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Fish sauce - love it or loathe it?

I am firmly in the “love” category. I oftentimes use it as an alternative to soy sauce in various recipes, and while the smell can be initially overwhelming, the flavors tend to mellow upon cooking. And what would pho be without it?

Tiparos is my brand of choice, and readily available, from Spokane to Thailand.

How about you?


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  1. On my cooking counter right next to the sriracha. Don't use salt or soy (soy is not even in my house). My faeve brand is Three Crabs.

    2 Replies
    1. re: Quine

      Three Crabs is a very fine choice. And sriracha! Oh, the rapture of that slightly sweet and spicy chile sauce. Can we agree that the Huy Fong brand ("rooster sauce") is the best? Any kitchen worth it's salt should have a bottle.

      1. re: SpokaneFoodLover

        We can. What I find amazing about sriracha is that only a few drops in a dish can be tasted, the flavors really open up.

    2. What's not to love? To me it's one of those dependable ingredients one can turn to when looking to add a bit of flavor to an otherwise mild dish. I use it as often as I use stock.

      1 Reply
      1. re: ediblover

        Ediblover, that is a really good point. Why, just two nights ago I made some lentil stew and just felt it was missing that savory taste. A few drops of fish sauce later, and it really brought the dish together.

        Quine - I use sriracha like I used ketchup as a child. In fact, a little over a year ago a friend had a hot dog party, with dogs of many varieties. The concensus was that the Vietnamese inspired hot dog, with sriracha, fish sauce, culantro, and lime juice, was the best. Sounds strange, but it really works well.

      2. Love it. It is one of my go-to condiments/ingredient.

        1. Love it. Three Crabs for a more pungent flavor, Tiparos otherwise.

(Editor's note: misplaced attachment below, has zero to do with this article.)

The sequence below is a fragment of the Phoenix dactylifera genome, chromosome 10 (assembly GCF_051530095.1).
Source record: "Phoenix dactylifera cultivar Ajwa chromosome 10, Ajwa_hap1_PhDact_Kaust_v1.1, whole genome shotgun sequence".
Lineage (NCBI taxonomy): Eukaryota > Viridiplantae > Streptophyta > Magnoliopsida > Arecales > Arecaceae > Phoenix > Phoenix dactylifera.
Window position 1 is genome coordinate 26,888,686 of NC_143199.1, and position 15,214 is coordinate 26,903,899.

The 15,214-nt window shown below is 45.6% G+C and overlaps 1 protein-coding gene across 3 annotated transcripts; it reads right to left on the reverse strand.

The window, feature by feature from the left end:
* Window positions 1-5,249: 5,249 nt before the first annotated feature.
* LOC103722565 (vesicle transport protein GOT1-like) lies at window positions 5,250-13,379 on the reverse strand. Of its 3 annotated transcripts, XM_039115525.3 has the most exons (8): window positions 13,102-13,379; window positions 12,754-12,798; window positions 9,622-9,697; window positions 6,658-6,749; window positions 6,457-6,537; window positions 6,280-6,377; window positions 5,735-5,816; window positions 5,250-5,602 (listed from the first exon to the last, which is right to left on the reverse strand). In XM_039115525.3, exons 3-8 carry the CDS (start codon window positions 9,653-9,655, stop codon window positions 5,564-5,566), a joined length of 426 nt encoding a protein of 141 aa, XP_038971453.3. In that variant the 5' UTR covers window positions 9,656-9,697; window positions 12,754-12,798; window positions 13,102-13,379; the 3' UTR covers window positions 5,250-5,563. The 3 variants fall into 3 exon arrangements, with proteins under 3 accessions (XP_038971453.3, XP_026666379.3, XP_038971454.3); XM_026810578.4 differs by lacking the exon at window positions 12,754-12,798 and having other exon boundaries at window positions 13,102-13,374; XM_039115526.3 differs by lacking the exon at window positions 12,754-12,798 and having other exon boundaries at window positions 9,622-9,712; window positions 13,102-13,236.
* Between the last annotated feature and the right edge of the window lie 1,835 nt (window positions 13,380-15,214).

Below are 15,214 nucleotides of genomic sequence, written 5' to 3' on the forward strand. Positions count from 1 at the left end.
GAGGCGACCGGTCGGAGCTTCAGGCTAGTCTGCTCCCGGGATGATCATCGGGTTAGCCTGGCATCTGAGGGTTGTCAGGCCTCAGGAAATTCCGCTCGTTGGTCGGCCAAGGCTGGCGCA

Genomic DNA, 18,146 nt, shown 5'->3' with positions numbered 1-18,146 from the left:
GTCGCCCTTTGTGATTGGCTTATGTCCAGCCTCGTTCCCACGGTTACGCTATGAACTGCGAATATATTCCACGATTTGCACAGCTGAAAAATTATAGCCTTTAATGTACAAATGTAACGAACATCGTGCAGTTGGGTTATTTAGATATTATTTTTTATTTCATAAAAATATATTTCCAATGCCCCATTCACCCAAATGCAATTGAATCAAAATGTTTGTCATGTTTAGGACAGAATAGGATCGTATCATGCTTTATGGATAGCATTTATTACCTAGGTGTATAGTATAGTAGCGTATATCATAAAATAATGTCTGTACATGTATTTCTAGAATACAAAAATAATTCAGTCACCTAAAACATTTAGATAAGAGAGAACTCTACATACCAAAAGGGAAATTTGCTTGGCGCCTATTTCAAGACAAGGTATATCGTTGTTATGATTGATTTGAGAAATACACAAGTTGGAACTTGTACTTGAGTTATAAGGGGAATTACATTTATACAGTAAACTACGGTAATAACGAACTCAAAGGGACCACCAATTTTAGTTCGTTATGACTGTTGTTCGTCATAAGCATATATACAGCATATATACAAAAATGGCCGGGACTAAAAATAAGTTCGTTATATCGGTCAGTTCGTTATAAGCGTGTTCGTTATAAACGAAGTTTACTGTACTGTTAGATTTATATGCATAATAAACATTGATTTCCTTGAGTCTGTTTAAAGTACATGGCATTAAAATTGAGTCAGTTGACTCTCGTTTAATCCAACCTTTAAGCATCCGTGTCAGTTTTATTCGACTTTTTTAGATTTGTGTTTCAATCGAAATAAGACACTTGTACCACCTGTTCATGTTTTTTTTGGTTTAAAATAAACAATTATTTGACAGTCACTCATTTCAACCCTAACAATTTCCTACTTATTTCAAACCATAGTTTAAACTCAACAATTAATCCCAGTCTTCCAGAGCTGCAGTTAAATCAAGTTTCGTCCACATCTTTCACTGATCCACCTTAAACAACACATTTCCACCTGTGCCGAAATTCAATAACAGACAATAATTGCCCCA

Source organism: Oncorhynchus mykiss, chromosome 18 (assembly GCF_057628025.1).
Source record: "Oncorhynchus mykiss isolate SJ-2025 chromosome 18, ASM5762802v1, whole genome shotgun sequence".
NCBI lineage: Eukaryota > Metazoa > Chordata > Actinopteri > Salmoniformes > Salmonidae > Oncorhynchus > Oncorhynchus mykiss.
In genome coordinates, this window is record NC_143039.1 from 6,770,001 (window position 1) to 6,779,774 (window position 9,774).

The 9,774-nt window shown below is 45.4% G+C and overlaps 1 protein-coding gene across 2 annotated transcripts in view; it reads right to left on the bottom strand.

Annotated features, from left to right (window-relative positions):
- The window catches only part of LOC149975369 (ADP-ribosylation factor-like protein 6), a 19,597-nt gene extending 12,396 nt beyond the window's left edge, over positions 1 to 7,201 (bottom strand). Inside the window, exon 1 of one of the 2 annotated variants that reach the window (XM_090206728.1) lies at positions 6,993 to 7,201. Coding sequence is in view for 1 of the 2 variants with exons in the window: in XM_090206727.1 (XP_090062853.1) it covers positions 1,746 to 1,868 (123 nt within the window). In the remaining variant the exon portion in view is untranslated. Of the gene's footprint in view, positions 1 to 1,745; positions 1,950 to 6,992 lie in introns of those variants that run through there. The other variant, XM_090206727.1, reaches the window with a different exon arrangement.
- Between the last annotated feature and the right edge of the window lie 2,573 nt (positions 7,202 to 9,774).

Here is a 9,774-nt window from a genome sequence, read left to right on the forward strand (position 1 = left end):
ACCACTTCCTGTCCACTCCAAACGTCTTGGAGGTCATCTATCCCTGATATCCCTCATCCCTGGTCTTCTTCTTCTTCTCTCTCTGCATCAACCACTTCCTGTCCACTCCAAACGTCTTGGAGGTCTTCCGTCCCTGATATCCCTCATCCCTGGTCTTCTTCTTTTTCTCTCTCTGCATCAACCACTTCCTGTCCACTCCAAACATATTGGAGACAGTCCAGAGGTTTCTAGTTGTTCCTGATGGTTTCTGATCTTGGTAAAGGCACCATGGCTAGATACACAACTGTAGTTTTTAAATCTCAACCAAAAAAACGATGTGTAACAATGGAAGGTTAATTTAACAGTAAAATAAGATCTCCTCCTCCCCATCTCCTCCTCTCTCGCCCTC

I use it for broths, sauces, dressings, and in kimchi in lieu of brined shrimp. And there is no pho without it! :)

            1. Three crabs is next to the soy in the kitchen. I don't use sriracha much. I like the Huy Fong chili garlic paste much more. It is similar to Huy Fong sriracha, but chunky, and not as sweet since it doesn't have sugar, which the sriracha does. Basically it is the sriracha before they grind it fine and add sugar. I highly recommend it for sriracha lovers who want a cleaner taste.

              3 Replies
              1. re: JMF

                +1 for the Huy Fong chili garlic, but their sriracha will always have a special place in my heart. :)

                1. re: JMF

                  Have both in the fridge, and they definitely serve different purposes. Love 'em equally!

                2. How about like it? I am a fan of salty-fishy things in general, always having worcestershire, anchovies, and fish sauce on hand. However, I do not find myself reaching for the fish sauce very often -- I certainly didn't grow up using it (Californian/Jewish upbringing), so it's relatively new to my pantry. So far I've only used it in traditional applications, i.e. whenever I'm making Vietnamese braises or nuoc cham for my spring rolls. Perhaps it's time to get a little more adventurous!

                  1. Love it. Doesn't mean I use it all over the place, however.

                    Three Crabs is the "standard" brand for me, Flying Lion the better brand.